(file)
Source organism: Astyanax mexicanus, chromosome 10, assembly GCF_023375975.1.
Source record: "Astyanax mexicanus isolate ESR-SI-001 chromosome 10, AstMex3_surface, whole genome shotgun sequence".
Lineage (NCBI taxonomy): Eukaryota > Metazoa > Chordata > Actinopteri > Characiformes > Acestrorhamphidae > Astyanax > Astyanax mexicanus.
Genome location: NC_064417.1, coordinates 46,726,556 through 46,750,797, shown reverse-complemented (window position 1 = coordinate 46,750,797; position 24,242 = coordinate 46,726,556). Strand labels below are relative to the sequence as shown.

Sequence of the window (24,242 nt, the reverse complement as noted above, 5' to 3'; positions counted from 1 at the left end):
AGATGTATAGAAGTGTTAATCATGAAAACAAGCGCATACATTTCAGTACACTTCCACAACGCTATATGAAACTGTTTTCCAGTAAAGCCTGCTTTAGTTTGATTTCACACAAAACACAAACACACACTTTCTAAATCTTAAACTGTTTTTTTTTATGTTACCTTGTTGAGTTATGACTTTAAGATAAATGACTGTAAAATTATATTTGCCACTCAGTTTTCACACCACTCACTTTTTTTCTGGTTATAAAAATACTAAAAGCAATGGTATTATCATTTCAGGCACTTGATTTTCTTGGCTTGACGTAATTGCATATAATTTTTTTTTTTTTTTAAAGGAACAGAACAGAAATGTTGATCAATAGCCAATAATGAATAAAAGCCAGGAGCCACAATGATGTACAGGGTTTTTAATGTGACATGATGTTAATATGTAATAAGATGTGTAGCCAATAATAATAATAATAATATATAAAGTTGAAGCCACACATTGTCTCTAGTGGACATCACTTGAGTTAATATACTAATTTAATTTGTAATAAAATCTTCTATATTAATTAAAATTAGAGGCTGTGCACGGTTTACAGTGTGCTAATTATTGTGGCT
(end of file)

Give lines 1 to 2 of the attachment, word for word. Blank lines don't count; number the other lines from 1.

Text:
Source organism: Astyanax mexicanus, chromosome 10, assembly GCF_023375975.1.
Source record: "Astyanax mexicanus isolate ESR-SI-001 chromosome 10, AstMex3_surface, whole genome shotgun sequence".